Short Stories, Irish literature, Classics, Modern Fiction, Contemporary Literary Fiction, The Japanese Novel, Post Colonial Asian Fiction, The Legacy of the Austro-Hungarian Empire and quality Historical Novels are Among my Interests

Saturday, April 8, 2017

The Quest for Corvo: An Experiment in Biography by A. J. A. Symons (1934)

Corvo top 

Baron Curso - A K A Frederick Rolfe (1860 to 1913, born England, died in Italy) published Hadrian the Seventh in 1904

Alphonse James Albert Symons (1900 to 1941, England, the son of Russian Jewish Immigrants, remembered primarily for this book
Not long ago I read and posted upon a book that will doubtless become required reading for those interested in the art of literary biography, The Long Pursuit:  The Romantic Biography by Richard Holmes.  Holmes taught a Masters class in writing biographies for years at the University of East Angelia.  For that he prepared a list of what he considered "canon status" biographical works that he wanted his students, all aspiring biographers, to read.  Among the seven from the 20th century was The Quest for Corvo: An Experiment in Biography by A. J. A. Symons.  I fell in love with this book five pages in!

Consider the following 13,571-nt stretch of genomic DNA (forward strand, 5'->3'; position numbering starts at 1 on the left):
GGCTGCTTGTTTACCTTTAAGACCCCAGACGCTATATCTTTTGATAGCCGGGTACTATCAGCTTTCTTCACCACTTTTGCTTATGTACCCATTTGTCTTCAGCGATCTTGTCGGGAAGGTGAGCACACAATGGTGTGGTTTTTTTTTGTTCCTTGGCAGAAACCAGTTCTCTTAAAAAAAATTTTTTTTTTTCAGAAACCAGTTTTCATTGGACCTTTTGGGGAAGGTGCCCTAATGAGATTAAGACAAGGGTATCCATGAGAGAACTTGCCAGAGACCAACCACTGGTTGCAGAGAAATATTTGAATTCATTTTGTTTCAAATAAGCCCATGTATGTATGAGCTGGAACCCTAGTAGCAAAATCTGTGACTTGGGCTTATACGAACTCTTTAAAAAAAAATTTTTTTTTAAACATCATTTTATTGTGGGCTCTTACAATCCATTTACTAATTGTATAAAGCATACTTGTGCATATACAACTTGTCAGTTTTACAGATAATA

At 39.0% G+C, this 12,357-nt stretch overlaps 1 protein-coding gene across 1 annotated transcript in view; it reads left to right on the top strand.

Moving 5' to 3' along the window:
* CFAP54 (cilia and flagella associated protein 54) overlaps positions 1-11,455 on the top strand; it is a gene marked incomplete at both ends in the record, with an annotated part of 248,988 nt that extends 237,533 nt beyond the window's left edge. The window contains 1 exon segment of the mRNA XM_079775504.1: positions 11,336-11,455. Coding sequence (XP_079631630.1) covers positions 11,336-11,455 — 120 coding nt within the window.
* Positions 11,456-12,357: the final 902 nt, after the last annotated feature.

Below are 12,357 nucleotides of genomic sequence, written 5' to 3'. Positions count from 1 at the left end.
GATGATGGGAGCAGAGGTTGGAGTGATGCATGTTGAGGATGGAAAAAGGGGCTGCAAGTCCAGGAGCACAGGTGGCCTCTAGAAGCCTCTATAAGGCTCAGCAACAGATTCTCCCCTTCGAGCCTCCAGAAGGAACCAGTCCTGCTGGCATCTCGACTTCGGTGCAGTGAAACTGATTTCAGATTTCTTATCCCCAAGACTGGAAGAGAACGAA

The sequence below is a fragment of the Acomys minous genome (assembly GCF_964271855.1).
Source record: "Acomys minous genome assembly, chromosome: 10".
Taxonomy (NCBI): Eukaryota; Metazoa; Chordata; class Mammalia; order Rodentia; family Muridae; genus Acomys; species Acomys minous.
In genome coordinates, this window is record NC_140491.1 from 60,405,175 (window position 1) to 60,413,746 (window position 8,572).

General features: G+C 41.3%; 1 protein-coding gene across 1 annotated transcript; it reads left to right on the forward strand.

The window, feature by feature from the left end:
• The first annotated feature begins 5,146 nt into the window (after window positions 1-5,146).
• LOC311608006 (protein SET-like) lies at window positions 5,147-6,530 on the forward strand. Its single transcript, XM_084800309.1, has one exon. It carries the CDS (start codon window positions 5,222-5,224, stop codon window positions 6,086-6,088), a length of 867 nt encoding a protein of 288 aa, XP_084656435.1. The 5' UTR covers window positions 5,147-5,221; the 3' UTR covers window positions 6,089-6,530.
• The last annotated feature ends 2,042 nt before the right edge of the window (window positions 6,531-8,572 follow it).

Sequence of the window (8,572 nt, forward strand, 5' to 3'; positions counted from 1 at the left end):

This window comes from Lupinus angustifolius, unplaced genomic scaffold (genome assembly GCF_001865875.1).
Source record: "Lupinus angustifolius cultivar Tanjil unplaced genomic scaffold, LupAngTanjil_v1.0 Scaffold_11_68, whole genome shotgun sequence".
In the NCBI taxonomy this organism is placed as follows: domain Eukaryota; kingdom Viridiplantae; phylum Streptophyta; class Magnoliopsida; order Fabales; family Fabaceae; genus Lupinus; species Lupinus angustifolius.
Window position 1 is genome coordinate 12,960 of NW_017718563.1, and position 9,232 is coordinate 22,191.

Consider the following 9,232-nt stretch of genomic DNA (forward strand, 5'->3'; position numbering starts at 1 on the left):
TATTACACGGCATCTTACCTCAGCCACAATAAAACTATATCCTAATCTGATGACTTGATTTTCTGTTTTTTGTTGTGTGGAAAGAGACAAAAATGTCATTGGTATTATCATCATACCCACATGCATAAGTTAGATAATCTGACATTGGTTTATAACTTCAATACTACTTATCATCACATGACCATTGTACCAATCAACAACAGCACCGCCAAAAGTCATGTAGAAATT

The Quest for Corvo is widely regarded as one of the best of literary biographies.  Symons has given the world a biography of the author of Hadrian the Seventh written in exquisite prose.  His every sentence is a polished gem.  We also see how he came to write the biography and his methods of research.

Hadrian the Seventh is the story of how a sexually depraved poverty stricken Englishmen became pope and ended up dying in abject poverty in Venice.

Symons was given lots of papers and a copy of Hadrian the Seventh by a friend.  On reading the novel he was determined to find out all he could about the author.  He discovered both a con man and a genius, living from borrowing money and art projects and some money from writing.  He was Gay and the book is considered an early GLBT classic.  We follow along as Symons contacts through letters initially friends and family of Corso.  He had assumed the title Baron, claiming with no substantiation he had been awarded the honor, and tried to live like royalty.  He died in the gutters of the bad side of Venice.

This book is worth reading just for the prose style, the many people we meet and for an appreciation of how hard serious biographical research in pre-internet days.  I guess no more books like this will probably be written, more the pity.

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